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Archaeology Alive! The Jean-Baptiste Lainé Site in Whitchurch Stouffville

  • Who are the Huron-Wendat?
  • What is the Jean-Baptiste Lainé Site?
  • What is Archeology?
  • The Artifacts
  • 3D Village
  • Visit the Site
  • To Learn More

Who Are the Huron-Wendat?

Traditionally, the Huron-Wendat were a great Iroquoian civilization of farmers and fishermen-hunter-gatherers and also the masters of trade and diplomacy. The Huron-Wendat people frequented

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What is Archaeology?

Archaeology is the study of historical human activity through physical remains. Archaeologists identify sites that were previously camps, villages, monuments, or just a concentration of

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The Archaeology Alive exhibit at the Whitchurch-Stouffville Museum & Community Centre is showcasing 100 items excavated from the Jean-Baptiste Lainé Site on loan from the Canadian Museum of History. The exhibit also showcases 12 items from the Huron-Wendat Museum. The items selected from the Huron-Wendat Museum were chosen to illustrate the vibrant culture of the Huron-Wendat people over the past two centuries.

Huron-Wendat Museum Collection

Moose hair embroidery work on birch bark, 19th century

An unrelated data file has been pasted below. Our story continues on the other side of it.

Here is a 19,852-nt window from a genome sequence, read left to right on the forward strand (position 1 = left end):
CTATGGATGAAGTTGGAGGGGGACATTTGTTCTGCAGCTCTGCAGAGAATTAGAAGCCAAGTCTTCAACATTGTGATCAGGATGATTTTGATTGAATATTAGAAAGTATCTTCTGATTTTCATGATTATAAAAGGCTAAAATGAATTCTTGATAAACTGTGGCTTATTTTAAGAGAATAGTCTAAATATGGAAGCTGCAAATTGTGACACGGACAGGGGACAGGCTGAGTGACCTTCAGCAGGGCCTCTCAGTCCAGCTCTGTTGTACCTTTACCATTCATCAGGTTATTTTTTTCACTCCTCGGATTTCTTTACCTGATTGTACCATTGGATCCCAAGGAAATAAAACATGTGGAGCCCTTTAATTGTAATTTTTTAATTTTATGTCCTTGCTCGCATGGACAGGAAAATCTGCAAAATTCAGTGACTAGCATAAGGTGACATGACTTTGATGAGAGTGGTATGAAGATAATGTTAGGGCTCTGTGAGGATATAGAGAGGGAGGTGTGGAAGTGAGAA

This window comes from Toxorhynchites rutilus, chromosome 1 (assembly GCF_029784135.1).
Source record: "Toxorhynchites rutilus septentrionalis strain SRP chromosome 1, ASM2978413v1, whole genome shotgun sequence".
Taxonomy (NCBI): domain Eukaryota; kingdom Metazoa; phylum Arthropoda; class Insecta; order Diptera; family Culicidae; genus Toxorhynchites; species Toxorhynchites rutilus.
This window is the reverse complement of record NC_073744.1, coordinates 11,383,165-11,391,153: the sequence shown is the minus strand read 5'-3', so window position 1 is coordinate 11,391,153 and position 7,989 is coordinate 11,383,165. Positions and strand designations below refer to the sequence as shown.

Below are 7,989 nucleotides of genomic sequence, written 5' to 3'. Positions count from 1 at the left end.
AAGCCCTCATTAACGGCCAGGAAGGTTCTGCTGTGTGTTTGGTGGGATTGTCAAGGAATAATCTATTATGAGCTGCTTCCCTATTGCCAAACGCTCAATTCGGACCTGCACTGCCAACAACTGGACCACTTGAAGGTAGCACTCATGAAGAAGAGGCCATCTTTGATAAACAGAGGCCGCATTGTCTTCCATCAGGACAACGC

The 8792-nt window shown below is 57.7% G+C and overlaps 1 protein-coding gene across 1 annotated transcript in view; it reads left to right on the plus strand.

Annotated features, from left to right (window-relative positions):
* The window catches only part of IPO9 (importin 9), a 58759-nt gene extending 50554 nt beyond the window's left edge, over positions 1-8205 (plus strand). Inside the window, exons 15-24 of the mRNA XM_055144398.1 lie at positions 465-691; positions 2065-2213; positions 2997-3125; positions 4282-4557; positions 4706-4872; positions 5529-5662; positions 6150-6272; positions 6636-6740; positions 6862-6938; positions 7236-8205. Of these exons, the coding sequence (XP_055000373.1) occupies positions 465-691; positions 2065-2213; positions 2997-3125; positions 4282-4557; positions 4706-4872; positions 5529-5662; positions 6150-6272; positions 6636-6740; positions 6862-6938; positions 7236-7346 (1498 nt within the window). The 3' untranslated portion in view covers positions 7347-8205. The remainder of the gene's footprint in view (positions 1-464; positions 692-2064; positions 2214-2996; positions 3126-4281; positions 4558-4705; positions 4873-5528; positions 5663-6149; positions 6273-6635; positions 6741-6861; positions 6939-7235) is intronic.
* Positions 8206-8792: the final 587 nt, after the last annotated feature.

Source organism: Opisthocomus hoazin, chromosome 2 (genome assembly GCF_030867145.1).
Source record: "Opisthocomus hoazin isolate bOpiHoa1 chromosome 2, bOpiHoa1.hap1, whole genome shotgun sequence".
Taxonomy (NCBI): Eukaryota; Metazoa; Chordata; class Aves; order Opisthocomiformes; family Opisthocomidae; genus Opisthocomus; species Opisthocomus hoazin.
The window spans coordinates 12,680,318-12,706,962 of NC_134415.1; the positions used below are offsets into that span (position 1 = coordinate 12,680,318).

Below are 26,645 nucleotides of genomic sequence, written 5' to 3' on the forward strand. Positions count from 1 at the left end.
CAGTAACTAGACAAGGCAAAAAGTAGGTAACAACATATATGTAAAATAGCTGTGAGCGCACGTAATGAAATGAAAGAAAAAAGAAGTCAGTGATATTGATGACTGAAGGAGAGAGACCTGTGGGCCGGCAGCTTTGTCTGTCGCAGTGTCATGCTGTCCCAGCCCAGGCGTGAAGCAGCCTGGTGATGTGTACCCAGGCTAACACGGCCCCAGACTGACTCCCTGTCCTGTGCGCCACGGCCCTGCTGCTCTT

(Huron-Wendat Museum: 2007.003.009)

Rattle made of wood and coconut, 19th century
(Huron-Wendat Museum: 1977.199)

Male headdress with moose hair embroidery, late 19th century
(Huron-Wendat Museum: 1977.031)

Beaded necklace with silver pendant, 1980s (Huron-Wendat Museum: 2007.003.003)

Beaded necklace with silver pendant, 1980s
(Huron-Wendat Museum: 2007.003.003)

Canadian Museum of History Collection

Bone awl (Canadian Museum of History, F9)

An awl is a pointed tool (made from animal bone) used primarily for piercing holes in a hide. Awls could also be used to create decorative elements in ceramic pieces.

Vessel, Huron Incised (Canadian Museum of History, AlGt-334:12326)

Vessels were made for a variety of uses – including cooking, storage, and water containers. Of the ceramic pieces found at the Site, just under 2,000 were classified – either individually or together - as “identified separate vessels.” Others were fragments from the neck, shoulder or body of vessels. Many were too small to be analyzed.

Over 55% of the vessels found at the Site were classified as Huron Incised. The most common motif is a single band of oblique or vertical lines that may or not may be broken along with undecorated necks.

Red pigment was found on over 100 ceramic fragments from the Jean-Baptiste Lainé Site. The red colour is thought to have come from ochre which is ground from hematite, making it an orange, red, or brown colour.

Effigy with dotting that resembles tattoos (Canadian Museum of History, A1GT-334: 12350)